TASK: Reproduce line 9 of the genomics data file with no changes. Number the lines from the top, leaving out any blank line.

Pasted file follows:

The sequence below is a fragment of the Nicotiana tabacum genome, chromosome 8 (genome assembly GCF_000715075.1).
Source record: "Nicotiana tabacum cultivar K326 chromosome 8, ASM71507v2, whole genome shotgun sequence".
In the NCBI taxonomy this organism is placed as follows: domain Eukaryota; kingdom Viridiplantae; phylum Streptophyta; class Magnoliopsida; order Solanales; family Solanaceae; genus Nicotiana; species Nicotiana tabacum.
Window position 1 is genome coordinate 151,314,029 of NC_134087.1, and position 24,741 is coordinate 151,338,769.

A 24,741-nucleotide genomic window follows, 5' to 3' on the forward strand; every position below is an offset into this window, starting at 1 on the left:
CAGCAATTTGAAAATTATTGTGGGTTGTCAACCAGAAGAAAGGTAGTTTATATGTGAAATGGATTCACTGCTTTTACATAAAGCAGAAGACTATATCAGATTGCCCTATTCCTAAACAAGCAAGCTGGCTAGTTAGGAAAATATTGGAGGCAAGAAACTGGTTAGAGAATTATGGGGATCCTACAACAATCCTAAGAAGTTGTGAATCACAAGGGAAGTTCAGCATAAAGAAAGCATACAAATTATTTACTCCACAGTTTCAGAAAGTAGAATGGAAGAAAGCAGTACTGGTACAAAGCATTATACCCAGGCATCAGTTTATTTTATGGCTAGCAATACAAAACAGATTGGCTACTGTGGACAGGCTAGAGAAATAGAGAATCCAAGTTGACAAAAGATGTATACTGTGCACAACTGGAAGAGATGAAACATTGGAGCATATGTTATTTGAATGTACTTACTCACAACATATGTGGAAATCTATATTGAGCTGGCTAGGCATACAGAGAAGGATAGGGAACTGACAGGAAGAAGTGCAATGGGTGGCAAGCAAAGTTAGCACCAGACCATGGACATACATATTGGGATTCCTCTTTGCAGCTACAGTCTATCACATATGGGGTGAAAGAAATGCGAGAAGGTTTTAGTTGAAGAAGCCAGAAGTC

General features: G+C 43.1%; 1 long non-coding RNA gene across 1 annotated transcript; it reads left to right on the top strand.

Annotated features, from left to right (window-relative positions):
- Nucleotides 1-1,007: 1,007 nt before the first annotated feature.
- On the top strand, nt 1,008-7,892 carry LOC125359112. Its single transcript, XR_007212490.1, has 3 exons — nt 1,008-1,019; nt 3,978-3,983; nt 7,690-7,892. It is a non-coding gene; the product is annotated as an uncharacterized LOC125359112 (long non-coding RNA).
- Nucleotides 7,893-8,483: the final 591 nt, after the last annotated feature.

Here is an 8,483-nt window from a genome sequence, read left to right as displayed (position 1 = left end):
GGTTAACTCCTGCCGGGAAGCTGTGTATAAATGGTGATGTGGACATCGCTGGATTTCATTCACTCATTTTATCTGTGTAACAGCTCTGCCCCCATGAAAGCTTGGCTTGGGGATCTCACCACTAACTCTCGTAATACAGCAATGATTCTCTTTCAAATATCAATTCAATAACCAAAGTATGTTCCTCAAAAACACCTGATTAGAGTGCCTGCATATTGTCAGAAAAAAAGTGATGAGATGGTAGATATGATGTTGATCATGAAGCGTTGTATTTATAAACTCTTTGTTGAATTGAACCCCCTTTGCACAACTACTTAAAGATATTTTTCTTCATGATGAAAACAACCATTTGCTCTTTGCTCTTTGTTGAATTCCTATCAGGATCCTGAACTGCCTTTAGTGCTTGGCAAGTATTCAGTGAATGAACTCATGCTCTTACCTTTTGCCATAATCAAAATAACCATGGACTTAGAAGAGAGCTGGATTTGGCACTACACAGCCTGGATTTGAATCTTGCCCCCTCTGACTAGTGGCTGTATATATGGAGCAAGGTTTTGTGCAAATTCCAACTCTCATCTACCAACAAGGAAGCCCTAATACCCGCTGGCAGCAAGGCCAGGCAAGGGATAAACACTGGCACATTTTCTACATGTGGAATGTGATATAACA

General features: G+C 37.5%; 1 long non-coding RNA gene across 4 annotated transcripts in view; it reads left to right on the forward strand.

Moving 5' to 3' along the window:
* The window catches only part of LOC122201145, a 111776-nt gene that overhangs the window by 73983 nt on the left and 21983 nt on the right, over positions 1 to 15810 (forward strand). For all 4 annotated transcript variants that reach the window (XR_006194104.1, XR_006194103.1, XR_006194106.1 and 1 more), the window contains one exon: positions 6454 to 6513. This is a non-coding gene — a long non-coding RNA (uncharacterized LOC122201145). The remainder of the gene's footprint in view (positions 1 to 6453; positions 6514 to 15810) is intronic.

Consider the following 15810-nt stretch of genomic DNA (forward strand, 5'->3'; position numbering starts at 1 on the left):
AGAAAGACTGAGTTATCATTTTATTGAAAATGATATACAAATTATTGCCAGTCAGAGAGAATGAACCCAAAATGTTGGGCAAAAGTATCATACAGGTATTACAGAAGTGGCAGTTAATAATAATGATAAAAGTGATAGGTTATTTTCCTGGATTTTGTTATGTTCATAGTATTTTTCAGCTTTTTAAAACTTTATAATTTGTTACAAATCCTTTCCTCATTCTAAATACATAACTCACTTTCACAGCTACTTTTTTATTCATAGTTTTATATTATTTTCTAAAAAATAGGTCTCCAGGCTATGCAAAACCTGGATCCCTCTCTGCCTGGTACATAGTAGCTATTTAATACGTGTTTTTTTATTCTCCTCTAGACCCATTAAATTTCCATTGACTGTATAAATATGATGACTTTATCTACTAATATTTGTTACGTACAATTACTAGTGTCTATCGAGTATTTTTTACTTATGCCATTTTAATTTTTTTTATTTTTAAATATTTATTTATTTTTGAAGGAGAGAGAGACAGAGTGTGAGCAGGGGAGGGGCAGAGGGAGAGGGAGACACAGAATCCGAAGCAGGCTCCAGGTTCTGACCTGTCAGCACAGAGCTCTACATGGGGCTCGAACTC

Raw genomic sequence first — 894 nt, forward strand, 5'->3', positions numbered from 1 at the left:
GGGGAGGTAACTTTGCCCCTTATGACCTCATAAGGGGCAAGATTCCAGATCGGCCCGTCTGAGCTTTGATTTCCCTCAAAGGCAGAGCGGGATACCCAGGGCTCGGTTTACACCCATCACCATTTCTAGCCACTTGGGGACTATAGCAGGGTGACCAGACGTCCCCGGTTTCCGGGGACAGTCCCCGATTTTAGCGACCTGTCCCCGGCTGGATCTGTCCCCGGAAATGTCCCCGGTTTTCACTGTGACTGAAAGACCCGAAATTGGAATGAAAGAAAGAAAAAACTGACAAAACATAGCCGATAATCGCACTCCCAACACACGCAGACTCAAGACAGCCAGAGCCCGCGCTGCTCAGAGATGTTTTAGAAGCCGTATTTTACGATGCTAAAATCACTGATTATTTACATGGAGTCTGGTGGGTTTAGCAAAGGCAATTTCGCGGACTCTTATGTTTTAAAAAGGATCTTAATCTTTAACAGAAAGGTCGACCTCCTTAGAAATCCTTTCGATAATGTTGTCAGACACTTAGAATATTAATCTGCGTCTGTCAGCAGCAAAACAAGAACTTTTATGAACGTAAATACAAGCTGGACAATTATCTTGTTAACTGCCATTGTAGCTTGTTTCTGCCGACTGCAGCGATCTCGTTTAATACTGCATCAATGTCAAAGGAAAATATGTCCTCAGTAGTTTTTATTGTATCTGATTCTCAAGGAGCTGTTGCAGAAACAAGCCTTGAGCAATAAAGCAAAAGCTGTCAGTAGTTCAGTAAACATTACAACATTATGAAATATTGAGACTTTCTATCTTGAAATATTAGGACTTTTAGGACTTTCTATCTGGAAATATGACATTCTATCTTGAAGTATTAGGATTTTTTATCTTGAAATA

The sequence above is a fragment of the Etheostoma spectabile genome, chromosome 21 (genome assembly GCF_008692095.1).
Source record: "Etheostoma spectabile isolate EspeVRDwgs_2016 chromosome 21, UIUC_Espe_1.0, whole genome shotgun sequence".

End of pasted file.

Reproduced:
- Nucleotides 1-1,007: 1,007 nt before the first annotated feature.